Everybody wants into the Metaverse, as soon as we can build it, even if it is not yet truly decentralized. Digital fashion is creating an exciting new asset class, and the Metaverse offers new experiential spaces. All of these innovations will be subject to global data protection regulations, and the ever-increasing number of privacy laws in the US. As a Privacy Consultant, I am currently seeing a disconnect between where companies want to go in this space, and them knowing the people with the tools who can help them responsibly build the applications to get them where they want to go. My intention is to present a few thoughts before team-building for projects in this space, and to help make these professional connections.

The people who built your existing technologies may not be the best people to use for these new projects. The adtech rules are changing, the cyber security concerns differ from web2 applications, and if you intend to use XR (extended reality), you will need to be very careful in handling biometric data. You will also need to decide how to handle children in these spaces. They are very curious and interested, and will be your future audience, but collecting and using their data can be dangerous if the proper precautions are not taken. Catastrophic losses are possible without proper safeguards in place, or knowledgable people working on the legal, development, and security teams. You will need new specialists to help you navigate the best path forward, such as blockchain developers, privacy attorneys, ethicists, data scientists, and other privacy and security professionals.

Privacy and Trust need to be out front and center of your brand messaging in the new data economy. Consumers are driving the shift in data control from adtech’s tracking and targeting marketing models, into more privacy-respecting, contextual marketing models. Recently, when Apple asked consumers if they would like more privacy, a resounding 96% of consumers said “yes”. This resulted in epic financial losses for the businesses who rely on freely using consumers’ data, because consumers are over the current adtech models, and because consent matters. There is opportunity here.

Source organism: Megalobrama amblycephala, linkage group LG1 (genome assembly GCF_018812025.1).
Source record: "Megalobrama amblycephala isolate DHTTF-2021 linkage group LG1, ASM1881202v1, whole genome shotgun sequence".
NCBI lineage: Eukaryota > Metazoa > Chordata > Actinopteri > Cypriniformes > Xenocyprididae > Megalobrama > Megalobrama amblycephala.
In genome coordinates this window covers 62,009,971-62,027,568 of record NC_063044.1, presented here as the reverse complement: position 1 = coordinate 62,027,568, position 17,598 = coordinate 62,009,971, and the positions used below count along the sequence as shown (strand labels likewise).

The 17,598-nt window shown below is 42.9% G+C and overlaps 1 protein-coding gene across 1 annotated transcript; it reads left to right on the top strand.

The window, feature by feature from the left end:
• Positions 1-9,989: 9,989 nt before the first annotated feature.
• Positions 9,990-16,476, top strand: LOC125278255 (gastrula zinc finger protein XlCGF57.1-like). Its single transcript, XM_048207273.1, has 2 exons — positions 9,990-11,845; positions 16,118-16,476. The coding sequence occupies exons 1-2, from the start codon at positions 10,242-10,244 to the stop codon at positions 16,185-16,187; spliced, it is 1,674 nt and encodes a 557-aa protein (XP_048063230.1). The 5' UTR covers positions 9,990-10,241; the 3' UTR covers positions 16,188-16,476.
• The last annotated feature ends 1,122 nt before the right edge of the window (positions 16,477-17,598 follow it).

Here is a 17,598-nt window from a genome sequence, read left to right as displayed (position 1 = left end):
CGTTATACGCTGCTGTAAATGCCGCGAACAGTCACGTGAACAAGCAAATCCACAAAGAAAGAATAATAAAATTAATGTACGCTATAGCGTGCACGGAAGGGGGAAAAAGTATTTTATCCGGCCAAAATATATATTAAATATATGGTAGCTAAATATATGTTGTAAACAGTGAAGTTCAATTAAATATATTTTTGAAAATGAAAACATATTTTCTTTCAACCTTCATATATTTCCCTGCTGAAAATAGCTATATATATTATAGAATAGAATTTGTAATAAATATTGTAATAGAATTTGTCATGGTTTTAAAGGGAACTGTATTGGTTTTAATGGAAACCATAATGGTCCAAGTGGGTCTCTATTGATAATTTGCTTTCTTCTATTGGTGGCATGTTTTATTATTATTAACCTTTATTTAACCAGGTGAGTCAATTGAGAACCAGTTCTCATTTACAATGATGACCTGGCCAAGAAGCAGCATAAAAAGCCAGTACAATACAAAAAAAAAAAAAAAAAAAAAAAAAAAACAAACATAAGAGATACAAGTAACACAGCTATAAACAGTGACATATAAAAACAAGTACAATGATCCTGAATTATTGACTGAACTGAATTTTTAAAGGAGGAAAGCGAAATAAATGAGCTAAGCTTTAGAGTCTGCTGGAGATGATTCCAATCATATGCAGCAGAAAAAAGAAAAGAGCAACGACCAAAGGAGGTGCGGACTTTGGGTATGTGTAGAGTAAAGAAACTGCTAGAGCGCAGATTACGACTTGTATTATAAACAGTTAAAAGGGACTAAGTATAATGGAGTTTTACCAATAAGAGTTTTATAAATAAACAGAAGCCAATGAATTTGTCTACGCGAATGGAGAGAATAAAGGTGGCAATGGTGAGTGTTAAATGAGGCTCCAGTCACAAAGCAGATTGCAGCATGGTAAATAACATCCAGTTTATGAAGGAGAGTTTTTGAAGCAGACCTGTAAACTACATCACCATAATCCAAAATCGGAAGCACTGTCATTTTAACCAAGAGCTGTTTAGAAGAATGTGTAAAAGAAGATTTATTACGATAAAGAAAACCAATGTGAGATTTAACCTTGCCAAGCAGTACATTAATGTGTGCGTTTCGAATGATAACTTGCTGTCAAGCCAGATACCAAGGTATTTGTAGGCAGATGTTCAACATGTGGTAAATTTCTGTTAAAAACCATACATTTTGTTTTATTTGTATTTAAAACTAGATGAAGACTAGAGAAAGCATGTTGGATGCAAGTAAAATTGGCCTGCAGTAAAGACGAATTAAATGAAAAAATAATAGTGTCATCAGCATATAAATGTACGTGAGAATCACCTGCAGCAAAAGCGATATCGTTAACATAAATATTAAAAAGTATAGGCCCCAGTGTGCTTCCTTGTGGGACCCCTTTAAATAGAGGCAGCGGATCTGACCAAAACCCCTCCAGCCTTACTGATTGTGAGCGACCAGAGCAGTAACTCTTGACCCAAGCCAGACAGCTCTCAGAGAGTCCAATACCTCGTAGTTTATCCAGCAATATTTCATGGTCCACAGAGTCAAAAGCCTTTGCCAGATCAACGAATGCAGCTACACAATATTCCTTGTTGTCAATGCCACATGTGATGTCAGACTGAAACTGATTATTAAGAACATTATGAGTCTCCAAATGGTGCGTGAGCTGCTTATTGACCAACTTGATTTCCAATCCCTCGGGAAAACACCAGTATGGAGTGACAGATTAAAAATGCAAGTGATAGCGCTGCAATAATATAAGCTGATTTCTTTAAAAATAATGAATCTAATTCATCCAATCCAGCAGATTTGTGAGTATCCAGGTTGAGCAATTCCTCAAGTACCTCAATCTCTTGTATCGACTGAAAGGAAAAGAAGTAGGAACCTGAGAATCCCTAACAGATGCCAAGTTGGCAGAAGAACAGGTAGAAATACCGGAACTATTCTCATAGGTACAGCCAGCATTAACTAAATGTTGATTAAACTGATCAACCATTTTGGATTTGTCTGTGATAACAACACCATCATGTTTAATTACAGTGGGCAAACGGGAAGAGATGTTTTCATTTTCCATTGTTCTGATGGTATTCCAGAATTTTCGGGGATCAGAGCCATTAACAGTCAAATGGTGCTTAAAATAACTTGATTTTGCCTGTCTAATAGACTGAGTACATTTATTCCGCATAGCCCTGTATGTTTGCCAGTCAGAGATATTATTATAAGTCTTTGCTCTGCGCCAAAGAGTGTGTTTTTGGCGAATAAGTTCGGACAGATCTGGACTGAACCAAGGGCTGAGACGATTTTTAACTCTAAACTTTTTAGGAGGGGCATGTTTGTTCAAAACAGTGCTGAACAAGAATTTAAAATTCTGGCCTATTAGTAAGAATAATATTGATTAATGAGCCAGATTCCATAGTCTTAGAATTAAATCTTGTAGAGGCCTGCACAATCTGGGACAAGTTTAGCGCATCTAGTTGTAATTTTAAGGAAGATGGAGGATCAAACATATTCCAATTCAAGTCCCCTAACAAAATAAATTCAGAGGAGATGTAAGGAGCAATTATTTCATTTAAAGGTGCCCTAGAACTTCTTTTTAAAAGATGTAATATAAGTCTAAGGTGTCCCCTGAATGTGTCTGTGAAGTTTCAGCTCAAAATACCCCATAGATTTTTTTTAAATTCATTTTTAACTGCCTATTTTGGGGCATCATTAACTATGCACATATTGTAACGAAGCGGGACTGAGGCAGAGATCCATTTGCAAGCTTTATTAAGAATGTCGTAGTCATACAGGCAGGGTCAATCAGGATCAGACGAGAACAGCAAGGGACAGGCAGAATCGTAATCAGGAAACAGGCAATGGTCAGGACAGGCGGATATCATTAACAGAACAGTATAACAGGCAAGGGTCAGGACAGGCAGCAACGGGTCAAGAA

An example of contextual marketing would be for an ad marketing snow boots to show up when I am viewing an article about skiing in Utah. You do not need to know if I ski, or if I wear boots, and you certainly do not need to know my name, age, gender, location, sexual preference, or true hair color. So far, the returns on marketing spend shows contextual marketing models consistently outperforming the legacy adtech targeting models, and it increases brand loyalty and reputation.

Influencer marketing has also proven to be a creative and wildly cost effective strategy. The pitch deck that YugaLabs (Bored Ape Yacht Club) prepared for investors was leaked online recently, all 90 pages of it. Buried in the back were the financials, and for all of the hype and FOMO they generated, their marketing spend for 2021 was only $2mm USD. Status sells.